wordsmith + lover of language

a (really bad) dog year

The past year has felt like I’ve been running a marathon. And halfway through, it started raining really hard, which was already terrible, but then I looked down and realized I’ve been running all this time in the rain with only one shoe on. Considering the most I’ve run in the last year is an arduous mile and a half, you can imagine the tragedy of this scene. I can’t even see the finish line, I actually don’t know where it is. So I’m just running and running and running feeling weighed down, driven only by finding the end because dammit — I know it’s out there!

I was talking to a friend recently who said, “You know, some years are just dog years. You feel like you’ve lived through seven years in one.” We talked about how the worst thing is actually knowing it’s a dog year. You can’t really do much to change it, you’re learning a lot but just chugging along because it is what it is: an endless year of painful growth.

When I decided to move to D.C. (decided is a loose word: I lept full force into the opportunity without really considering outcomes because, “it’s not Utah so it can’t be that bad, right?”) I felt like I was on the cusp of a shift in my career. My timeline was finally, finally lining up with what I had imagined for myself. I was getting out of Utah! I was going to do work I was excited about! I was livin’ on my own, man! *finger guns*

What I hadn’t anticipated was even though I genuinely enjoy my work and get opportunities I never imagined, my personal life would crumble to nothing. I would work, go home, eat, sleep, wake up and do it all over again. I would miss my friends more than I thought possible and take every chance I got to spend time in New York where my partner lives.

I would feel incredibly alone and disenchanted with life, a disorienting feeling that’s made me feel like I’m tearing in half. My life is distinctly work and every other weekend I’m allowed some socialization and fun. (And it’s not like I haven’t tried to make friends, it’s just that nothing has clicked. People are busy trying to figure out their own lives and every young, sociable person in my office has moved on to other things.)

I used to be so blithely optimistic. “If you just do your best ~with passion~ good things will come!” Sometimes I refer to past Katherine as an annoying, naive little miss sunshine I’d like to smack with reality, but then I remember reality did smack her for me. Smacked me... Who used to be… her. (This is getting really meta, sorry, bear with me)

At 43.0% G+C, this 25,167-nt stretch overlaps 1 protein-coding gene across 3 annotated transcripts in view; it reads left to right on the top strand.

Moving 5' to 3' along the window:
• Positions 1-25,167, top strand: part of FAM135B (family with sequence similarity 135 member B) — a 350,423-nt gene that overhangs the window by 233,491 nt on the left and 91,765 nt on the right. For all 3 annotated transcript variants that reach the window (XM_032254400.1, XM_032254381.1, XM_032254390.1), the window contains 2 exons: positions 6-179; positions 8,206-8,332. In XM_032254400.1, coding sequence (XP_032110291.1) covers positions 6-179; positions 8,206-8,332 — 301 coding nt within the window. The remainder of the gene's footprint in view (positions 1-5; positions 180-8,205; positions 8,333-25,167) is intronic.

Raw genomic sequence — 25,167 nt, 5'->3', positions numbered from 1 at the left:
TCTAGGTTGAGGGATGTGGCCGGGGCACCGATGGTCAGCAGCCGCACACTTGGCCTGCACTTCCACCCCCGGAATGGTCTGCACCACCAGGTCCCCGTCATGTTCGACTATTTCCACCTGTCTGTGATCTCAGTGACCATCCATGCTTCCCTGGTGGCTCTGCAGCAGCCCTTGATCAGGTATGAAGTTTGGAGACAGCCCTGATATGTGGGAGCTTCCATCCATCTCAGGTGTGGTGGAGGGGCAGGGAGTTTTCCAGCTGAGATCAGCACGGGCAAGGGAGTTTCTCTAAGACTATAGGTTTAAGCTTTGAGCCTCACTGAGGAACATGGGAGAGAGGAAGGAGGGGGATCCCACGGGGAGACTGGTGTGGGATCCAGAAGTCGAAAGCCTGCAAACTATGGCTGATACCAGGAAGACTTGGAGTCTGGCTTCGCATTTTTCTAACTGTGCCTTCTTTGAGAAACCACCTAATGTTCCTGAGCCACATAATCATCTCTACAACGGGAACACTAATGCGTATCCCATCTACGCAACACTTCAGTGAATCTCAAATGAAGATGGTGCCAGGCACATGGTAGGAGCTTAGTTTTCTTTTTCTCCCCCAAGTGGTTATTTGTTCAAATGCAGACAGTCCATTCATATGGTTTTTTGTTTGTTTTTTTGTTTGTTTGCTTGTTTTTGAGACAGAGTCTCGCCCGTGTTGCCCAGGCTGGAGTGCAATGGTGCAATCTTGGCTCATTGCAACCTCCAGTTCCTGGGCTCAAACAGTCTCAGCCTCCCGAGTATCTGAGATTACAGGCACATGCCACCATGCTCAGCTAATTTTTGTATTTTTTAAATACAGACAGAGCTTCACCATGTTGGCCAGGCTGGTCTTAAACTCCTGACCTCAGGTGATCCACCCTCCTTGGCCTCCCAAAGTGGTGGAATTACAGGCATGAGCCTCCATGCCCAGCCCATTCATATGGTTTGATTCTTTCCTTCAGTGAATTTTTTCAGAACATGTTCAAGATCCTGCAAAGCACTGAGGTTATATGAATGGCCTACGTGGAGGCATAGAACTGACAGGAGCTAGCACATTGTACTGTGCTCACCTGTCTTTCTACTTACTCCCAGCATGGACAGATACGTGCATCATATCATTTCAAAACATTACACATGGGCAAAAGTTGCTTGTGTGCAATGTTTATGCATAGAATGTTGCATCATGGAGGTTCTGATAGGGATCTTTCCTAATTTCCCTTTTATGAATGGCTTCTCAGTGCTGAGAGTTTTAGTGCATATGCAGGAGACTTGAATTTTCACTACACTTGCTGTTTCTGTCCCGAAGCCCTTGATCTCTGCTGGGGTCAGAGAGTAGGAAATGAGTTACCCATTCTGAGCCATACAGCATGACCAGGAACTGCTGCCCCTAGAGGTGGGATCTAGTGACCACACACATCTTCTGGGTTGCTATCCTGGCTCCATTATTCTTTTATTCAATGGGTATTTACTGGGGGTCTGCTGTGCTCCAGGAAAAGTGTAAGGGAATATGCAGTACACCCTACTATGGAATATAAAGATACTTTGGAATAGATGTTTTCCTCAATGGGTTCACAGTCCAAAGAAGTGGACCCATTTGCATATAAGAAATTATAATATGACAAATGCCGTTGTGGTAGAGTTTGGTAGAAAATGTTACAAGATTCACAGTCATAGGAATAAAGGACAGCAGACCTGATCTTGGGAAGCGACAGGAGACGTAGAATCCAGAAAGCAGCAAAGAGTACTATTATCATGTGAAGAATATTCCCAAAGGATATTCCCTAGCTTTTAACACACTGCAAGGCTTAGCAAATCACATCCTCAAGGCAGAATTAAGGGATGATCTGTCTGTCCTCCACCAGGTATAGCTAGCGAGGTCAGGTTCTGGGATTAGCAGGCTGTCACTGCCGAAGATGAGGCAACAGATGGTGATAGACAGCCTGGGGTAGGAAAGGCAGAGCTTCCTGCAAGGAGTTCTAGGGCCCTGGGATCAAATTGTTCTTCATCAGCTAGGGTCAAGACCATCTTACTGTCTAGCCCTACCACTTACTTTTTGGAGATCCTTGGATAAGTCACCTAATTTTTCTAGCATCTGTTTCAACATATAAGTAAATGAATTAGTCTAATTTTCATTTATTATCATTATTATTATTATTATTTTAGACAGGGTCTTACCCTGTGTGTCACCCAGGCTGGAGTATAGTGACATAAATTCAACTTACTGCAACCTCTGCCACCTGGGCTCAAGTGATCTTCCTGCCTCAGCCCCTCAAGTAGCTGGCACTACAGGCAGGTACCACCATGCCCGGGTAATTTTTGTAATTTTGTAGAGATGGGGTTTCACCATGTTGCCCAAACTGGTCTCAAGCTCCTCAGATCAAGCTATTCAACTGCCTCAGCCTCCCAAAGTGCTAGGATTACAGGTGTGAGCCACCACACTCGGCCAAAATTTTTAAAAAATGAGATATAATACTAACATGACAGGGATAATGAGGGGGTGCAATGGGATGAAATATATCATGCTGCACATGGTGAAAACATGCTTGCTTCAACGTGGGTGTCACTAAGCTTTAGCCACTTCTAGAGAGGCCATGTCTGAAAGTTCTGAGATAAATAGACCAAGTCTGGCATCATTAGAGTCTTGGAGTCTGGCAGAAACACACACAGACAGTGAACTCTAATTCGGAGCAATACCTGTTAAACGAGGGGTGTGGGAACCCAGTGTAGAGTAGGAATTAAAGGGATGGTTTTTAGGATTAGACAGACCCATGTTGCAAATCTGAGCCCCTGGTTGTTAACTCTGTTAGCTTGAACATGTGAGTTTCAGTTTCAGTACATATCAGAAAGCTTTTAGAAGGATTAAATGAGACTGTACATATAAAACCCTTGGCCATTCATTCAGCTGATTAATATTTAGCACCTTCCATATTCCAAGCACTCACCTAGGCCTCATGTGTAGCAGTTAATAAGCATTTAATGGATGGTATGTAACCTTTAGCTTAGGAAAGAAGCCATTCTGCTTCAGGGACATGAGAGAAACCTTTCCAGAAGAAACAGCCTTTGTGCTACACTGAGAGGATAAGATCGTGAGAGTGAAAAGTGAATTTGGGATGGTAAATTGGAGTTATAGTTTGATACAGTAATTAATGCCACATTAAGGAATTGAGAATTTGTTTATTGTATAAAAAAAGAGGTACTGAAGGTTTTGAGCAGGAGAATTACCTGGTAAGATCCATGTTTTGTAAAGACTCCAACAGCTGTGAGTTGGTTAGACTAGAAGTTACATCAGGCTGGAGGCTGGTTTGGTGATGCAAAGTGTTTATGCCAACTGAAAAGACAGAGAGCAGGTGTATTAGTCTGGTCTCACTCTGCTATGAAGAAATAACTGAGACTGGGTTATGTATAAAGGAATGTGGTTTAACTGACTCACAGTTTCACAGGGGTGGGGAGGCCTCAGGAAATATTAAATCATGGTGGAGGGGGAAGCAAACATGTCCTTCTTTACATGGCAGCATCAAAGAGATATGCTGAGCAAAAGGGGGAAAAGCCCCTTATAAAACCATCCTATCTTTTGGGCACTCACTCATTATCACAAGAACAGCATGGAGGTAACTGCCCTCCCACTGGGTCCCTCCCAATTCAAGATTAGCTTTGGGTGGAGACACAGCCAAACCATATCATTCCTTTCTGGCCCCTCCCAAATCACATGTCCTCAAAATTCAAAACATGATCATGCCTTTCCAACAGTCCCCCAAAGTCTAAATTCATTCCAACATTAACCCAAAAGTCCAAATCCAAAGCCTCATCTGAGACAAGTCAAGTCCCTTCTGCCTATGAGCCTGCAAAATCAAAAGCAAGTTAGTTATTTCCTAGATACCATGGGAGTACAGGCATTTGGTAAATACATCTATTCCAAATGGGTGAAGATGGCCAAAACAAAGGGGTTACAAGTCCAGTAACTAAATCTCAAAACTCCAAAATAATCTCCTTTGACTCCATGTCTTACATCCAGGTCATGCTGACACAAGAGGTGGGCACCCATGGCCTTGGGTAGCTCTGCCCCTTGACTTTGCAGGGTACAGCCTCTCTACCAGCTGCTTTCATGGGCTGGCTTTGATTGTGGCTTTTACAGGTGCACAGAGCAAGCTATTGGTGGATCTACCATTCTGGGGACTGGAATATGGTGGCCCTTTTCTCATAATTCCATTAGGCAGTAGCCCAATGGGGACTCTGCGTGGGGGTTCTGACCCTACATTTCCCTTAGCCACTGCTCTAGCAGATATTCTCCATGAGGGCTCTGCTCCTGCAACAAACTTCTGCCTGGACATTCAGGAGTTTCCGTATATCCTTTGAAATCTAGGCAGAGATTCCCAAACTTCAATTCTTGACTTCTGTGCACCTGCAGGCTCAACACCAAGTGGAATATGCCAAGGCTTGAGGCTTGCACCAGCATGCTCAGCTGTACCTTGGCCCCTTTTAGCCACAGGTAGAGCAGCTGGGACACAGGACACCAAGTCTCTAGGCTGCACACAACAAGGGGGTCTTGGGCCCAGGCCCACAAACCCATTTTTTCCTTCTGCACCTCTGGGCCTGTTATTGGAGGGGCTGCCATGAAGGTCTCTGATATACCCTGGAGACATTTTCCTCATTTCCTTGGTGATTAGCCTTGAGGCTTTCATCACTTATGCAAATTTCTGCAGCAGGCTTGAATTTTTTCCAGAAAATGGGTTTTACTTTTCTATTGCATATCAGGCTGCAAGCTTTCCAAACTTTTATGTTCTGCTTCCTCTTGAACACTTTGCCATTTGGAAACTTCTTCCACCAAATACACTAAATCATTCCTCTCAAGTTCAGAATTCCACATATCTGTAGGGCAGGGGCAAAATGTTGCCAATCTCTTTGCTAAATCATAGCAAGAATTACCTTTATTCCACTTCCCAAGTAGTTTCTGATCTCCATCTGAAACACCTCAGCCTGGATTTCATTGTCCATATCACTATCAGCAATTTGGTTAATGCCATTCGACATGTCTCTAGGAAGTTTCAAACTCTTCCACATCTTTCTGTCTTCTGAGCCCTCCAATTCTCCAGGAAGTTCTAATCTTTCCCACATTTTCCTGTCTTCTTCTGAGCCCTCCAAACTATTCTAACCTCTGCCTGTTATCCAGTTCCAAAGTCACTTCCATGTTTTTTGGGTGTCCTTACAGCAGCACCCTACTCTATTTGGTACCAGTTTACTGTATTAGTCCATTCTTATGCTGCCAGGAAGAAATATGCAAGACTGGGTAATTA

The thing is, you can always do your best. You can always “keep keepin’ on” and pretend like the bad and hard things don’t hurt, but they do. And the difference between Lil’ Miss Sunshine and my current curmudgeonly self is that I’ve allowed myself to be deeply affected by the exhaustion, the hard things. Things that used to roll off my back weigh heavily with each step. The endless effort it takes to put your best foot forward despite having lost a shoe, despite being drenched by the rain, despite being so lonely you don’t know how to go on, despite it all, gets too overwhelming.

It’s been good for me to attempt to learn how to manage the angst that comes with a single-shoe-rainy-marathon-running-dog year. But it’s also stripped me of my sense of self. I can’t remember what I’m working so hard for. I don’t really know what the finish line is. It used to be simply, “MOVE TO NEW YORK” in big, bold, skyscraper letters. But now I’m worried about liking whatever job I get in New York. What is that? I could move to New York tomorrow if I wanted, but wouldn’t have a job that I am passionate about. Why is that coming into play now?

Part of growing up, I guess. Realizing there will be sacrifices made for things we want. Sometimes really, really big sacrifices. An entire city of sacrifice. There will be long periods of pain and growth and waiting for something, anything, to confirm we’re doing it right. There will be times we don’t get to live where we want and we miss the people we love so desperately it hurts, but we do get to work where we want and how we want.

I guess all I meant to happen when I wrote this was to let you dog year’ed people know, I feel you. I get it. It really sucks and I understand completely how exhausted you feel. All that’s keeping me going is knowing even dog years have to end sometime. Until then, we’ve gotta suck it up and take the rainy days as they come.



Katherine K. EllisComment